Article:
I am one of those lucky people who have had the blessing of enjoying their grandparents well into their thirties, and hopefully until later on still.
Having grandparents around has formed many of my opinions and stances in life, has given me a different take on history, sacrifices, resilience and family relationships. Their wisdom, beliefs, sometimes a bit outdated but so real, their hard work, their memories.
Their hands. Hands that used to make their own food, wine, olive oil, tomato sauce, made their own clothes, built and repaired everything, from watches to cars to their own houses. Hands that to this day help my own children picking cherry tomatoes from their plants. Stories of home births, friendships, respect, family bonds, lands, money, passions, shootings, war cutting through their own memories.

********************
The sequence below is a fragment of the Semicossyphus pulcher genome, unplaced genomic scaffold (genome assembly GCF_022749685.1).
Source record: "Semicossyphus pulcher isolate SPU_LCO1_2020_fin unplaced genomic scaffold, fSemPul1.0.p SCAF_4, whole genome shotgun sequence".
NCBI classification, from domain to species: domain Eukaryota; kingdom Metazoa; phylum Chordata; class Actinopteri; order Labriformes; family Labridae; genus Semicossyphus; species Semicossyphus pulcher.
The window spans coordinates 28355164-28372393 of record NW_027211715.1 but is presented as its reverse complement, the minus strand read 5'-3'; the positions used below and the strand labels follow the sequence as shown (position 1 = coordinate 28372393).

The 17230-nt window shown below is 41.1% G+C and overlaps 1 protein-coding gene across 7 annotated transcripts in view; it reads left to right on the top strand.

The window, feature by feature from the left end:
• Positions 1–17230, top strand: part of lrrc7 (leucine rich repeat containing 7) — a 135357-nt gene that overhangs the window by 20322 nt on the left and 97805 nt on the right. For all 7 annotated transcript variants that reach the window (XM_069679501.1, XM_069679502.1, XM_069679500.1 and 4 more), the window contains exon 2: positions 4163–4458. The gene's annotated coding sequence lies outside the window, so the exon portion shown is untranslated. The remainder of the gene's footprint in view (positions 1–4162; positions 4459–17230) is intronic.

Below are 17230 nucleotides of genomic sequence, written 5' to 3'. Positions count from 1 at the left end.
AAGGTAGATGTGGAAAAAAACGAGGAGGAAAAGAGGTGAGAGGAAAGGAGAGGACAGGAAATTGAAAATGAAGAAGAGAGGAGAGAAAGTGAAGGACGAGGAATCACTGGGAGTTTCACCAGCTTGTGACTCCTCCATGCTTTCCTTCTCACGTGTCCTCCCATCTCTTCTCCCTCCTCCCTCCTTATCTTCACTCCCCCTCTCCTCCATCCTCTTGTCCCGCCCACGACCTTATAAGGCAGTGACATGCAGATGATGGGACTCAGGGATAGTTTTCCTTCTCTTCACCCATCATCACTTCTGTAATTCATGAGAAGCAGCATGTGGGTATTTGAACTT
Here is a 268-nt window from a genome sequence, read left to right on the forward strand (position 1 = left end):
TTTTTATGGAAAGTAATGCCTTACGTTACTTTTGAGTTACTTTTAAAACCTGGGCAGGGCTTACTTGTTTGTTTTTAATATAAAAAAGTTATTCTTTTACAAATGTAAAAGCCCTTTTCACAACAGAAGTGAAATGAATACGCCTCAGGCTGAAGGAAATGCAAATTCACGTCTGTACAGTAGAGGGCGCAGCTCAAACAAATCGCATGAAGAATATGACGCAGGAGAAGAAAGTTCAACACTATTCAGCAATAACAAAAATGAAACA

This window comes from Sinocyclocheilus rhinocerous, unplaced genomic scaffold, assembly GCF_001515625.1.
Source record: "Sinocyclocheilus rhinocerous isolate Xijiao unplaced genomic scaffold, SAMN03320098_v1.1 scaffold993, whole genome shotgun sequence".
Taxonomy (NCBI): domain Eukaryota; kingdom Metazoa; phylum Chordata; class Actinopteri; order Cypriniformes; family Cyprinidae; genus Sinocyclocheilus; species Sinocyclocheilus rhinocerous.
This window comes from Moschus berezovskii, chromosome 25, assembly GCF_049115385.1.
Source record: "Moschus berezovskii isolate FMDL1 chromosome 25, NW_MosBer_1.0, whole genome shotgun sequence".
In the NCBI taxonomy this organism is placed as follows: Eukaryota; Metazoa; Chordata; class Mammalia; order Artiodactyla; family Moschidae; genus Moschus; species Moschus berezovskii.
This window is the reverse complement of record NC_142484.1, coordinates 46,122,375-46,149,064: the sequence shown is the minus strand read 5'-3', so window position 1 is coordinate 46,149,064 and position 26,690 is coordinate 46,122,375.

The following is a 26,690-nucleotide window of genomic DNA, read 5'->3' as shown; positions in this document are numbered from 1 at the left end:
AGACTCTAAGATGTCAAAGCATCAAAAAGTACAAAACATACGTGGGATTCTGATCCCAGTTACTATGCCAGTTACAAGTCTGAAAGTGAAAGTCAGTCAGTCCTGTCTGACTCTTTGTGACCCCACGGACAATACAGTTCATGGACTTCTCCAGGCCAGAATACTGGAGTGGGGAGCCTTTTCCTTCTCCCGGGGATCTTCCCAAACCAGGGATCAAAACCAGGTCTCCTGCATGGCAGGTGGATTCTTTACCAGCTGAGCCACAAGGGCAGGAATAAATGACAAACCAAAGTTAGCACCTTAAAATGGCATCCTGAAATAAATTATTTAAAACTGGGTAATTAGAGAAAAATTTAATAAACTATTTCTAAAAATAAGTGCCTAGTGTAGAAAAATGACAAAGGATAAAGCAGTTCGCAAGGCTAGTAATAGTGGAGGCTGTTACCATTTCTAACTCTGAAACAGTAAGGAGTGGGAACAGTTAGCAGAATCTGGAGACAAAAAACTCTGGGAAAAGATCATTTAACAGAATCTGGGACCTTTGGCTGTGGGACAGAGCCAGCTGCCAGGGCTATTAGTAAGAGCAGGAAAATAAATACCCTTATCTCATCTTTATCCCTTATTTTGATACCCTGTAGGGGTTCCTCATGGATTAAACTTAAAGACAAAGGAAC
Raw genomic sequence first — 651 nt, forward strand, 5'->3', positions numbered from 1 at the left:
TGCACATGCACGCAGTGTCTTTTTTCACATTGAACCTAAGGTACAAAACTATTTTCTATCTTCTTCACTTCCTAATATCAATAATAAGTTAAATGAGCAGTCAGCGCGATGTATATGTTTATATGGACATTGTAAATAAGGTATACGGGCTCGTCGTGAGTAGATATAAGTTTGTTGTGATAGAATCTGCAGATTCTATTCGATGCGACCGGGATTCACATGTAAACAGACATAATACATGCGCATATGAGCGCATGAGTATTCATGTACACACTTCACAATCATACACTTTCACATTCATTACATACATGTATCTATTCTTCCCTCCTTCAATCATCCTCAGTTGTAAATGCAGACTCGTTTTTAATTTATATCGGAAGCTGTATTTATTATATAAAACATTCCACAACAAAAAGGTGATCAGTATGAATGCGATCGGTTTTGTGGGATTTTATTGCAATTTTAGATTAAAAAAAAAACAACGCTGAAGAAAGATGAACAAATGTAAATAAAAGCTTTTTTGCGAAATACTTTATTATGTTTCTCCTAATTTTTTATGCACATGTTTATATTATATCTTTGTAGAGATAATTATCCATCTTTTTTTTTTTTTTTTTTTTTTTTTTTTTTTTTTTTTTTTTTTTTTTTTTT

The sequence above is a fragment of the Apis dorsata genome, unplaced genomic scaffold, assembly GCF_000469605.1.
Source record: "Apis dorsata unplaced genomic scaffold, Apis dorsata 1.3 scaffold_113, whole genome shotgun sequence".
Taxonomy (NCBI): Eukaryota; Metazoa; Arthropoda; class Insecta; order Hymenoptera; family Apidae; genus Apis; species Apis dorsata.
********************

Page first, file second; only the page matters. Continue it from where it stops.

The stories of my great grandma, grandmother of my mother, who woke up every morning at 5am and walked up and down hills, whose long grey hair were tied up in a perfect bun every morning, whose piercing blue eyes had seen and lived through so much. Those same blue eyes that a hundred and thirteen years later came back in my second son. Her husband had fought in the first and second world war, twice came back, last time deaf, his hearing lost to the deafening noise of flying airplanes. I had the luxury to hold her hands until I was twenty one. I have very clear memories of hot summer visits to her house, I used to open the door, call her name while running up the stairs, then sit with her, or help her make bread, her bed, water her plants. She always had money for her grandchildren, so we could buy ice cream, more like fifty ice creams truth be told. Jumping around her when she went to pick up her own salad in her field and let me go with her, the simple acts can be the greatest source of happiness for children. Her rabbits, feeding them with her gave me one of the happiest memories I still nurse. She was so calm and still, I loved being around her. Her name was Venera, that too I loved.